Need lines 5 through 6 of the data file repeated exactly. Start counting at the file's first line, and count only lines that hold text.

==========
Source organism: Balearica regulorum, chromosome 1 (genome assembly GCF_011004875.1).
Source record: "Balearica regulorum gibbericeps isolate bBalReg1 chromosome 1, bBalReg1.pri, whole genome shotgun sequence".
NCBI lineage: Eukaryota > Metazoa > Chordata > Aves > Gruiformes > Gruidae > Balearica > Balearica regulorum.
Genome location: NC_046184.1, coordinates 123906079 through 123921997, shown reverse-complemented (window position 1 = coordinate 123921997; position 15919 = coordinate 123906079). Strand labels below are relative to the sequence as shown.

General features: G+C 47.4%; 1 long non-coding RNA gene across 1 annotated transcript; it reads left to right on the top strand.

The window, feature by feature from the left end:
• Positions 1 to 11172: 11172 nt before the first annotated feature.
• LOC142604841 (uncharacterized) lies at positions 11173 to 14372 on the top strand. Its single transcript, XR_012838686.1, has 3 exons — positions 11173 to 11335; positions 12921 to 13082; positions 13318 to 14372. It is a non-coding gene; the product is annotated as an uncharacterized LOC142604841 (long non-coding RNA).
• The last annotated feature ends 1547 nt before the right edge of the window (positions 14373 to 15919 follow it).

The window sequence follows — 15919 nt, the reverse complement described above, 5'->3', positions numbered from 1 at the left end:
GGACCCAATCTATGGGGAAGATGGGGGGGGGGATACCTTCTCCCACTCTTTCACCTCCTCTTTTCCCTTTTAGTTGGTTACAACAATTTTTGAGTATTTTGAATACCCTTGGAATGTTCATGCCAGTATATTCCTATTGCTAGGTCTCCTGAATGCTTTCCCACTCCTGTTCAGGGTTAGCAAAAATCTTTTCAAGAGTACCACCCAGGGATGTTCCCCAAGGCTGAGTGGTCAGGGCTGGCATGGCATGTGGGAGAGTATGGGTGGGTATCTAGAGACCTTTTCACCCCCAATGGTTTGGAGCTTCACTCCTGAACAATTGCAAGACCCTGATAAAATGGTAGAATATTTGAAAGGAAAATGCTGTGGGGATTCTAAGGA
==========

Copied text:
General features: G+C 47.4%; 1 long non-coding RNA gene across 1 annotated transcript; it reads left to right on the top strand.

The window, feature by feature from the left end: